I Want to Ride my Bicycle...in Minneapolis!
Yesterday, the City of Minneapolis released its first ever Bicycle Account (PDF), which reports on the city’s progress towards being a better place for bicyclists - or as we see it, giving more of its citizens safe transportation choices.
Some of the great improvements:
- The city has seen a 47% increase in bicyclists counted annually from 2007 to 2011, with a 25% increase happening between 2010 and 2011
- 600+ new bike street-markings and four new bicycle boulevards added in 2011
- 75% increase in the miles of on-street bikeways from 2010-2011, bringing the total miles of bikeways to 167
- Safety in numbers! Fewer bicycle crashes despite more bicycle commuters
The Sierra Club’s North Star Chapter in Minnesota has been hard at work pushing forward this progress, working with the city of Minneapolis to finalize its Bicycle Master Plan, focusing attention to investments in underserved communities and disparities in bike infrastructure.
The Chapter has also been working to involve community members to push the city and state to implement its recently-passed “complete streets” policy** on major roads like Franklin Avenue, Central Avenue and Snelling Avenue, including better pedestrian crossings and bicycle safety improvements like bike lanes.
To emphasize the local preferences for complete streets improvements on Snelling Avenue, one of the most dangerous sections of state highway in the system, the Chapter involved over 200 neighbors in a series of community meetings held with partner organizations. By involving community members to push for the incorporation of complete streets design elements during resurfacing, the Chapter is encouraging the Minnesota Department of Transportation to apply these design concepts as common practice to all future preservation projects.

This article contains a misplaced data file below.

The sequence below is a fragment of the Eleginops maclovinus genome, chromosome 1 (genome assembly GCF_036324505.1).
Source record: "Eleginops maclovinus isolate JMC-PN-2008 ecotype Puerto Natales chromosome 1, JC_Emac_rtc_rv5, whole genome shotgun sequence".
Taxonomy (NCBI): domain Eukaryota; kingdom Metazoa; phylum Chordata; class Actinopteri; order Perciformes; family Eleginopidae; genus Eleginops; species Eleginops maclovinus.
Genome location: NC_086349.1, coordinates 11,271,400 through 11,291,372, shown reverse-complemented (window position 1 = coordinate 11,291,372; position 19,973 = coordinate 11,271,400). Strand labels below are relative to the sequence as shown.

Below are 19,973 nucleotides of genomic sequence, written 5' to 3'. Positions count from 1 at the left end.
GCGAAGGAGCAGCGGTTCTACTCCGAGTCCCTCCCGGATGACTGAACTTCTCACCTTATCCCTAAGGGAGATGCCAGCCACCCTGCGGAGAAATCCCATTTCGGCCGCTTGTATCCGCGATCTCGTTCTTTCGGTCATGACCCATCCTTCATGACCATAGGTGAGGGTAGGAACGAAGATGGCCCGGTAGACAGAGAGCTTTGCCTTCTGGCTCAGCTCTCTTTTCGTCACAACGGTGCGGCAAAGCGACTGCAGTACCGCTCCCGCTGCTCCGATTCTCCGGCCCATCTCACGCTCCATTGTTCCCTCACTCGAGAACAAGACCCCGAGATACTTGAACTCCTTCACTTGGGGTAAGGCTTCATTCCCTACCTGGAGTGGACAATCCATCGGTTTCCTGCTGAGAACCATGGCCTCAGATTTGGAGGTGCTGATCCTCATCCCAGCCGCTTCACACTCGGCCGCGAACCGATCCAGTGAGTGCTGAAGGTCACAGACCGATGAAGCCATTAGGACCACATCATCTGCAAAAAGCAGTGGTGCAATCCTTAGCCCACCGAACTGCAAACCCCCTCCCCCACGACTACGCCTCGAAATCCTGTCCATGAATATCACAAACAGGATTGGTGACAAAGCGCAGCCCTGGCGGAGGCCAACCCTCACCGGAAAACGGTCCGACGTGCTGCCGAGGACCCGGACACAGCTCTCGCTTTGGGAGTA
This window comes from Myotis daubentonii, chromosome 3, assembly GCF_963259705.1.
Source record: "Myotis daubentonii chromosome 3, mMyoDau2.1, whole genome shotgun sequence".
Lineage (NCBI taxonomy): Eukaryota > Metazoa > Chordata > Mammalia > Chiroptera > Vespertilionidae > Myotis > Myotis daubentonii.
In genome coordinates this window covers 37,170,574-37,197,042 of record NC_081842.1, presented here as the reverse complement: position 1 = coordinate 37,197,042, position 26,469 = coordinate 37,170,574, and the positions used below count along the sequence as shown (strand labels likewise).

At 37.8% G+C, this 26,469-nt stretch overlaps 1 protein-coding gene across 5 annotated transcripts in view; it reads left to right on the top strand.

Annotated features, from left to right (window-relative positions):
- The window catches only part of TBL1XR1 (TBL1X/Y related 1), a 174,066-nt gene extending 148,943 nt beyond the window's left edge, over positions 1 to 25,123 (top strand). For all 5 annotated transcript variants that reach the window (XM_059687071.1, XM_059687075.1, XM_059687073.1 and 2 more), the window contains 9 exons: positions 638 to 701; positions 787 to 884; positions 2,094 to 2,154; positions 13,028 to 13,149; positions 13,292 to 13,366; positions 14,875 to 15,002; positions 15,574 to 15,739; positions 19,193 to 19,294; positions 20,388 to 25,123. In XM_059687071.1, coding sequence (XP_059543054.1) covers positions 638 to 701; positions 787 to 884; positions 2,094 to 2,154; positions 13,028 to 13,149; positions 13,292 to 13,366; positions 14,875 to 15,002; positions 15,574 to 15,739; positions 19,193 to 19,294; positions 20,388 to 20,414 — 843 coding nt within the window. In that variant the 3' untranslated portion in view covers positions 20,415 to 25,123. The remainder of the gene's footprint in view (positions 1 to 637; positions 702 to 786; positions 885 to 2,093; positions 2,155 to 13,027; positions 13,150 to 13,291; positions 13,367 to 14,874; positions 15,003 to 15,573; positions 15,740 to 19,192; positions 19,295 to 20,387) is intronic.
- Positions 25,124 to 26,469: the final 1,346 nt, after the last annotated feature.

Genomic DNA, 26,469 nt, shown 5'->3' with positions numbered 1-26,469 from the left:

In addition to advocating for physical improvements to the city’s bicycle infrastructure, the Chapter has worked to build up a culture that encourages bicycling in Minneapolis, hosting and co-sponsoring 100-person plus group rides like the Tour de Minneapolis and the Minneapolis Bicycle Coalition Joy Ride and participating in the opening of Nice Ride bike share stations on the north side of the city.
While the city has made some great strides in 2011, we’re looking forward to more - more bikes, more choices, and more ways for Minnesotans to move beyond (tar sands) oil.
In Minnesota? Get involved with the North Star Chapter, or learn more about its work here.
**Complete Streets policies require governments to give due consideration to all right-of-way users in the planning and design of roadways-- bicyclists, pedestrians, and transit riders included!
-Rachel Butler, National Conservation Organizer for the Sierra Club Green Transportation Campaign